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Playing with the social network: Social cohesion in resettled and non-resettled communities in Cambodia

  • Simone Gobien

    ()

  • Björn Vollan

    ()

Mutual aid among villagers in developing countries is often the only means of insuring against economic shocks. We use “lab-in-the-field experiments” in Cambodian villages to study social cohesion in established and newly resettled communities. Both communities are part of a land distribution project. The project participants all signed up voluntarily, and their socio-demographic attributes and pre-existing network ties are similar. We use a version of the “solidarity game” to identify the effect of voluntary resettlement on willingness to help fellow villagers after an income shock. We find a sizeable reduction in willingness to help others. Resettled players transfer on average between 47% and 74% less money than non-resettled players. The effect remains large and significant after controlling for personal network and when controlling for differences in transfer expectations. The costs of voluntary resettlement, not only monetary but also social, seem significantly higher than is commonly assumed by development planners.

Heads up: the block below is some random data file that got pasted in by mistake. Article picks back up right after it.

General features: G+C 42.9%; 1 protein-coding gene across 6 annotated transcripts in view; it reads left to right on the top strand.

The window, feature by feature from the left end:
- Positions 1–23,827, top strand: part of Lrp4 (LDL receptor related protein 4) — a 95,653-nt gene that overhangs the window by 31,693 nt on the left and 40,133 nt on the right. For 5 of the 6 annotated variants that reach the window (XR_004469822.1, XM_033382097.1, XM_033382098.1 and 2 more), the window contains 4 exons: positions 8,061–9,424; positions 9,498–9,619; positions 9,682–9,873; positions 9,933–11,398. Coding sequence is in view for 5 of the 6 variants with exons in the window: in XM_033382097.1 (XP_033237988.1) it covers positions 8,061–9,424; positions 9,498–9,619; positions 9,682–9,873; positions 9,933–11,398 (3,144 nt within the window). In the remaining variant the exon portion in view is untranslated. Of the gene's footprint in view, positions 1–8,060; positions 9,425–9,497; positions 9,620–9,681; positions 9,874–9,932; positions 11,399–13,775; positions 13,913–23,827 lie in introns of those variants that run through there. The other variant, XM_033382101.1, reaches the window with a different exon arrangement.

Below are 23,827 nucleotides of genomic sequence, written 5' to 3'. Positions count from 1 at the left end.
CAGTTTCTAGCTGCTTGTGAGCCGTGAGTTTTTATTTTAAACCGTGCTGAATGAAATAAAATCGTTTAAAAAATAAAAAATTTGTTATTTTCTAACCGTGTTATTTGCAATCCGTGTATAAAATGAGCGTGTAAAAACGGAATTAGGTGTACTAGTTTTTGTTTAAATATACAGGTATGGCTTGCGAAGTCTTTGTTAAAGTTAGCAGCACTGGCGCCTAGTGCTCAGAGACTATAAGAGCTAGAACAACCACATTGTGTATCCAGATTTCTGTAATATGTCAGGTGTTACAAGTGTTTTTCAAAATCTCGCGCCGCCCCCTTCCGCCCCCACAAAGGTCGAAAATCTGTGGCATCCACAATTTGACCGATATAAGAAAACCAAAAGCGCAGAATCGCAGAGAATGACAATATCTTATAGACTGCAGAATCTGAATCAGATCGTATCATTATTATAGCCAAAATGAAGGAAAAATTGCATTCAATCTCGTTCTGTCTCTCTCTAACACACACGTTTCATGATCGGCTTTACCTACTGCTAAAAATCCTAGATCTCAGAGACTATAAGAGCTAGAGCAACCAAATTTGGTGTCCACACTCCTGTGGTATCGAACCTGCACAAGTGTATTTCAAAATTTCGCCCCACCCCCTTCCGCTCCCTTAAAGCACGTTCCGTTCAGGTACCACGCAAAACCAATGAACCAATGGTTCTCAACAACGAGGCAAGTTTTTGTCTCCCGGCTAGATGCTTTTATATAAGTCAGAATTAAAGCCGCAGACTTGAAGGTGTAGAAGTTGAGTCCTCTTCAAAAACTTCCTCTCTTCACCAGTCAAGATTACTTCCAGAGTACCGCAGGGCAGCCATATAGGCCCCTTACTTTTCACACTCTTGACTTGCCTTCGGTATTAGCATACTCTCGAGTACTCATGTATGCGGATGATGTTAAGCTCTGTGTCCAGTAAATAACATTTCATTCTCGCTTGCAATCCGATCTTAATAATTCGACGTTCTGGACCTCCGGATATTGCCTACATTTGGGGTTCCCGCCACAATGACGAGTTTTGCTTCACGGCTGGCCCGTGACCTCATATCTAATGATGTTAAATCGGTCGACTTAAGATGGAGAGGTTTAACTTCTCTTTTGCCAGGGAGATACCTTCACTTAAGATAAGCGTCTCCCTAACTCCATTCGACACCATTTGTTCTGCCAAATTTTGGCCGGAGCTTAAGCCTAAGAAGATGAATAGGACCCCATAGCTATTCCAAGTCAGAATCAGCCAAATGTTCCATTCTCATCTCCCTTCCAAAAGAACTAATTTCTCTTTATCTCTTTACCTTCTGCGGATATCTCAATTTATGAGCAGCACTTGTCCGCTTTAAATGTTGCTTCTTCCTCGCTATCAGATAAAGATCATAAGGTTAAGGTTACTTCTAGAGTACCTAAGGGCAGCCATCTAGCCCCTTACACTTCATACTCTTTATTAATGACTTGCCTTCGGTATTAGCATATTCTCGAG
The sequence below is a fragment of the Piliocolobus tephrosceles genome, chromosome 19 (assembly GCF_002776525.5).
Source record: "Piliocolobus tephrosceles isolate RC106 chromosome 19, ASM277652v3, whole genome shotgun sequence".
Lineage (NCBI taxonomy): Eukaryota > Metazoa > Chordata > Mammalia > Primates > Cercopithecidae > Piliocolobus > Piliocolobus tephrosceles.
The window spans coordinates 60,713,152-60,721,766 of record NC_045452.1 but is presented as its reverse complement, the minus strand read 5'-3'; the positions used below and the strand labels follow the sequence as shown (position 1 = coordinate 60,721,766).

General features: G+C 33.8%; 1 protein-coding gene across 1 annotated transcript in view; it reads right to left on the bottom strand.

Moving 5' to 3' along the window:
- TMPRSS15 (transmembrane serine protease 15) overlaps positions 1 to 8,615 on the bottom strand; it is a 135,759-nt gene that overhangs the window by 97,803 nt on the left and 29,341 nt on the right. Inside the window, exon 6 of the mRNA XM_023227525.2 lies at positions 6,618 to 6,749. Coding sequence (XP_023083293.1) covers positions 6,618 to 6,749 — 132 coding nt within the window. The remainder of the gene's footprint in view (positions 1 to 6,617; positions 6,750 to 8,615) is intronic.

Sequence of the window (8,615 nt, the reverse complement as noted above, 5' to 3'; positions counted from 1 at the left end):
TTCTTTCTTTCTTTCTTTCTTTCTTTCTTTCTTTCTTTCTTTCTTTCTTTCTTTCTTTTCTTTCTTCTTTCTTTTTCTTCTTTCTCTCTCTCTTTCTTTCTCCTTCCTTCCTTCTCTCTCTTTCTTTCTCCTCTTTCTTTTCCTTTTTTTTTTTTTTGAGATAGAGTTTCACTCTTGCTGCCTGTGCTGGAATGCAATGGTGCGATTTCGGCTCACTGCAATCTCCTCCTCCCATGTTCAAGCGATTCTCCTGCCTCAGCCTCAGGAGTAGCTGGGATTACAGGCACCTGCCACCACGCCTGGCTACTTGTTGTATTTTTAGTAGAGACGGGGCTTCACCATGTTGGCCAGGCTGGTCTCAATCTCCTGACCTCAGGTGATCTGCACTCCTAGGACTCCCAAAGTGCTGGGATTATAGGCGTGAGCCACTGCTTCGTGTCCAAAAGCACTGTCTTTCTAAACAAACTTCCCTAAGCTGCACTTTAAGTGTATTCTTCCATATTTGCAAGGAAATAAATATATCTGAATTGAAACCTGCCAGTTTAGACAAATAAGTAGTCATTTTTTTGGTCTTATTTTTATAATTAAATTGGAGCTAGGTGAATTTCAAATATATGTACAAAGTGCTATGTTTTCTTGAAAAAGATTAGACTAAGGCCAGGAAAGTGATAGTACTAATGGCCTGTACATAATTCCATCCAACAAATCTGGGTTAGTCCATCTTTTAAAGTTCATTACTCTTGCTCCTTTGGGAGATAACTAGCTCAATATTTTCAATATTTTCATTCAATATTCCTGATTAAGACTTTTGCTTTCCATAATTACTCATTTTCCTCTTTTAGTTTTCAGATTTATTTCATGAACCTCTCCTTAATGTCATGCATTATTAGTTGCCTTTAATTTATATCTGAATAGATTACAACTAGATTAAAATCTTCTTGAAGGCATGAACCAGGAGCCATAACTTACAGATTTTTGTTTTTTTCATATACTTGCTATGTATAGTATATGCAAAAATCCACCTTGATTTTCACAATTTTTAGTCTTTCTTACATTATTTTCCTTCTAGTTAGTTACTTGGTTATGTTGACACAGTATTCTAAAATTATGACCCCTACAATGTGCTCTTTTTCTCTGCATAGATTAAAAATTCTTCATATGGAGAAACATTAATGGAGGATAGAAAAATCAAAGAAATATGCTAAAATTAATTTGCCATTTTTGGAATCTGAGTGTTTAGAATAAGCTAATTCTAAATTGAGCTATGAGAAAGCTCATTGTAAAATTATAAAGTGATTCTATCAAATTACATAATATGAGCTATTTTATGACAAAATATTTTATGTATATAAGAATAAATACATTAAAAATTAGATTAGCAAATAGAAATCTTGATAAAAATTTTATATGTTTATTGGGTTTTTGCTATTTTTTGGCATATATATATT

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Paper provided by Faculty of Economics and Statistics, University of Innsbruck in its series Working Papers with number 2013-16.

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Length: 48
Date of creation: Jun 2013
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Handle: RePEc:inn:wpaper:2013-16
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